This headline was on ESPN.com: "Tiger Shoots 74 at Players.'' The subject was Tiger Woods, tied for 100th, and not either of the co-leaders, Ian Poulter or Martin Laird? Why, of course.
We're not selling results in journalism, and ESPN, for better or worse, is journalism in the 21st Century. We're selling celebrity.
As if we didn't always.
That adage "There's No ‘i' in team''? Technically correct. But there is an "i'' in popularity and involvement and recognition. Also in television. And most of all in interest, which throughout history never can be discounted.
The world paid attention - another word with an "i" - to Mozart and Beethoven, if not necessarily to music, to Picasso and Monet, if not necessarily to art. People who wouldn't know an aria from a coda bought scalper's tickets to the opera only because Pavarotti was on the marquee.
It is all about names, and it always has been. The execs at ESPN don't make many mistakes. So if it isn't about Tiger - we are a long way from Rory or Rickie taking over from Woods - it's about LeBron.
Or Kobe. Or Danica. Or Carmelo. Or three competitors who for now probably still require a last name for clear identification: Andrew Luck, Albert Pujols and Tim Tebow.
What that headline about Woods shooting 74, nine shots behind the guys tied for first, told us was what the starmakers in Hollywood in the early part of the 20th Century showed us: "It ain't what, it's who."
What Tiger showed the networks was that after the fall, after the revelations, after the missed cuts, after the swing changes, he's still No. 1.
Not in the rankings. Not in the money standings. In the ability to get people to watch golf on television. He does well, ratings soar, as at the AT&T Pebble Beach National Pro-Am, as at the Arnold Palmer Invitational. He does poorly or doesn't enter, ratings sink.
It was the late Jim Murray who summed it up beautifully one morning in 1980 after NBC-TV had this wild-hare idea to show an NFL game - it was Jets-Dolphins - without announcers.
"You see, Hollywood knew people didn't go to the theater to see fine acting,'' Murray wrote. "People went to see stars, because they read about them in the newspapers, fan magazines, gossip columns. They talked about them on the air and video. You identified with them.
"Same thing with sports. Suddenly you were at bat in the World Series. Suddenly you were the quarterback in the Super Bowl. ... One hundred million people would argue all winter whether he should have passed, run, place-kicked, handed off, kept or whatever. They were conditioned to it by the media. ... Television didn't understand it like the movie moguls did. They thought the play was the thing ..."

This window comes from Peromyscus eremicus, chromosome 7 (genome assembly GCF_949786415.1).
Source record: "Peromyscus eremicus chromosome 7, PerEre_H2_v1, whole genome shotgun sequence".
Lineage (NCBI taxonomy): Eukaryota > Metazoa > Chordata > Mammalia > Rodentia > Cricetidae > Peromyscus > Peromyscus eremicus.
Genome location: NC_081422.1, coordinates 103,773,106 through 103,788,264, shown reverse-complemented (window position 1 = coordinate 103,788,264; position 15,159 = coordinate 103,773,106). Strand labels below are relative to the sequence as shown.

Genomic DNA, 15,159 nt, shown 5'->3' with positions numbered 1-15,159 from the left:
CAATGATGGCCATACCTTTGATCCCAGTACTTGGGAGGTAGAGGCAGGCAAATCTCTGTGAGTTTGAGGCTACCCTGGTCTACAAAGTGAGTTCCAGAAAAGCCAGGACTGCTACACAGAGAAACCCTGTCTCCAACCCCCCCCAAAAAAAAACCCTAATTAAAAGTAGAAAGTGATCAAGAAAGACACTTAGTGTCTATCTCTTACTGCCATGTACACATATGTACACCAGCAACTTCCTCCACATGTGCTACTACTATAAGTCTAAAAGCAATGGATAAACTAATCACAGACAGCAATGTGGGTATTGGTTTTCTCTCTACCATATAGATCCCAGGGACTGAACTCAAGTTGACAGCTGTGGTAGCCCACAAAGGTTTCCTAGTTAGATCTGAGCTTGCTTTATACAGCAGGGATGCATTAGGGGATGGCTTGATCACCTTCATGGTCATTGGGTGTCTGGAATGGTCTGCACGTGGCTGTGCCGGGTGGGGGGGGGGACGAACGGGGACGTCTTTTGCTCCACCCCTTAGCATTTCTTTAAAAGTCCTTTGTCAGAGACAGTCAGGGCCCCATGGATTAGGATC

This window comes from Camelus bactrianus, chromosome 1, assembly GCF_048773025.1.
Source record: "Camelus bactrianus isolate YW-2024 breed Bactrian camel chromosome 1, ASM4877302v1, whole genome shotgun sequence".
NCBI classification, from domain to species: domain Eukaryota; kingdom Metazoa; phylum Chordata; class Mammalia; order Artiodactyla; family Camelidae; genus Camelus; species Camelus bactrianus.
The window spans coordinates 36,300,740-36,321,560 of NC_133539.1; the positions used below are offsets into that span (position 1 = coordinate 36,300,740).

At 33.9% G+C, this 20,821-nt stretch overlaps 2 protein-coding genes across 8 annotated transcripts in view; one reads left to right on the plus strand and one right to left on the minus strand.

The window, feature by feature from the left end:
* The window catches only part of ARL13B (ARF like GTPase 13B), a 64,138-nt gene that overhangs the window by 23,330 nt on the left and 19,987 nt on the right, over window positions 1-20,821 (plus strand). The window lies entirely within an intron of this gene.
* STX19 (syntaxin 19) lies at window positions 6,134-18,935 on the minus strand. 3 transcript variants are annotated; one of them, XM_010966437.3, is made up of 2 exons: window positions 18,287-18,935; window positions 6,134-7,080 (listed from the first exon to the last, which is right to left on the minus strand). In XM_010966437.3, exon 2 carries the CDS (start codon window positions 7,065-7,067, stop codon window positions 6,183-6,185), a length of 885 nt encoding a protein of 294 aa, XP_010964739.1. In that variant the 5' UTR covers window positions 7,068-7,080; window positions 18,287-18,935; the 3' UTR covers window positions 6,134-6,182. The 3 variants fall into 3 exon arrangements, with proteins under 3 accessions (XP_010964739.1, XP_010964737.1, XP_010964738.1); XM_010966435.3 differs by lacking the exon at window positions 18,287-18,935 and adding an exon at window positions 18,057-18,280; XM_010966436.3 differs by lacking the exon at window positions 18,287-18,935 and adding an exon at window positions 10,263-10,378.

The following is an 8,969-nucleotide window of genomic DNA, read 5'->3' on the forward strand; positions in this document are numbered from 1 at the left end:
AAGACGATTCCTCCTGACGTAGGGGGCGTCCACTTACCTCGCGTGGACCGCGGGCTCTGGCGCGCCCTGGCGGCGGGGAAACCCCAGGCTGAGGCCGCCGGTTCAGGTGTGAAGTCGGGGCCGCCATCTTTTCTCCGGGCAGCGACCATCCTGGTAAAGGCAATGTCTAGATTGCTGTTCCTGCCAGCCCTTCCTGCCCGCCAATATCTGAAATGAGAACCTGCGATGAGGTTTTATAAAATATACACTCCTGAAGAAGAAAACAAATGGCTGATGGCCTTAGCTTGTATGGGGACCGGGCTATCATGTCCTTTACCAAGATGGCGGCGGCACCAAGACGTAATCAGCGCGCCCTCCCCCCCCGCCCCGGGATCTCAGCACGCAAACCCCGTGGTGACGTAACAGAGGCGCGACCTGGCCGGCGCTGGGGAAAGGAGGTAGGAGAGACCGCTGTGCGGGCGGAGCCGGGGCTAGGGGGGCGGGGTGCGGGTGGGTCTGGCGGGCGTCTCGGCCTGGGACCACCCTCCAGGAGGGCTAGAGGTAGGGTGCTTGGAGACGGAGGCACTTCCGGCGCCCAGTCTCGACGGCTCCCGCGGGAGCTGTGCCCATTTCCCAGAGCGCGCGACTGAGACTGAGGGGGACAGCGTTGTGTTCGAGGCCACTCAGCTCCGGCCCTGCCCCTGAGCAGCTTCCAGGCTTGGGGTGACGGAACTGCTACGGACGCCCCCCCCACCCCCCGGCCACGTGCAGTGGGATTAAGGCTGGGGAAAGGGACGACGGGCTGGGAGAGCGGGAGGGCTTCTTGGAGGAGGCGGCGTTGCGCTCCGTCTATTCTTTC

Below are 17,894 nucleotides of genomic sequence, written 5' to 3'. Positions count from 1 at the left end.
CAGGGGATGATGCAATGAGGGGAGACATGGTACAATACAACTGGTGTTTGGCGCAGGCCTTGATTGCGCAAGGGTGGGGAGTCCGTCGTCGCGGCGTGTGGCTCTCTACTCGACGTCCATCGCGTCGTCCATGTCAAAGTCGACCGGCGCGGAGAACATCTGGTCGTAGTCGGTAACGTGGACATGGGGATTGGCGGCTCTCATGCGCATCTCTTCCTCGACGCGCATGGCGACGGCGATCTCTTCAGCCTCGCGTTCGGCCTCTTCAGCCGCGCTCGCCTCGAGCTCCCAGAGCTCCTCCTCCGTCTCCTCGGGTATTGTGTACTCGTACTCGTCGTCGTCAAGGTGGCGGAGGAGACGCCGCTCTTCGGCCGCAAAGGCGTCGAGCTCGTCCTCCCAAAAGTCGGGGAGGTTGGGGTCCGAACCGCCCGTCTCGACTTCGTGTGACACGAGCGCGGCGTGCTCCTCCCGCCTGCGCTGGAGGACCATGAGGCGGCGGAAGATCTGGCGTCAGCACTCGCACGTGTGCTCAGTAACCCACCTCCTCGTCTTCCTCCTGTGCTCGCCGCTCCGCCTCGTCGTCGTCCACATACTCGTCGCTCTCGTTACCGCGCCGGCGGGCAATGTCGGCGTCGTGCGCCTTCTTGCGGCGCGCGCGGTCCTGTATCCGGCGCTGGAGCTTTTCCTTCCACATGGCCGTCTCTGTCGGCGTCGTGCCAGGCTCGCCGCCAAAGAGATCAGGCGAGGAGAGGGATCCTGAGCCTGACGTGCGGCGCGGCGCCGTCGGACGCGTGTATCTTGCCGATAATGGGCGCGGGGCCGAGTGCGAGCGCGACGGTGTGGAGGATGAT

Not any longer. Television now has a great understanding. This is the entertainment business, not an attempt to educate.
Thirty-two years later, we get Danica Patrick to a fare-thee-well, even though she's 59th in the NASCAR Sprint Cup standings and never has won a race.
Thirty-two-years later, we get hourly doses of Tebow, who spoke Thursday after a New York Jets spring workout.
Thirty-two years later, we get what Woods failed to accomplish the first round of The Players Championship rather than what Poulter and Laird did accomplish.
It isn't Tiger's fault. Well, in a way it is. Just as it is the PGA Tour's fault.
Tiger so dominated his sport, so changed his sport, bringing in a new audience, bringing record TV contracts from the networks, that other than to the purists, the golf aficionados, he was a majority of one.
You mean there are 155 men besides Tiger playing? Really?
All right, through the seasons there were acknowledgments of Phil Mickelson and some references to Vijay Singh and Davis Love III. And the Golf Channel, aiming at individuals who actually followed the game as religiously as others followed the Green Bay Packers, would offer details about a Zach Johnson.
But ESPN always has focused on the stars. LeBron James gets more air time than David Letterman, speaking of a star. Josh Hamilton's game of four home runs and a double didn't go unmentioned, certainly, but it's still the network featuring the rich and very famous. And the Yankees, Patriots and Jets.
Hollywood in the 1940s knew how to fill the movie theaters. ESPN in the 2000s knows how to fill the screen and its website.
Tiger will be their man until his presence doesn't resonate, until fans stop watching and reading and until columnists stop ruminating about ESPN's headlines. Very smart, those execs.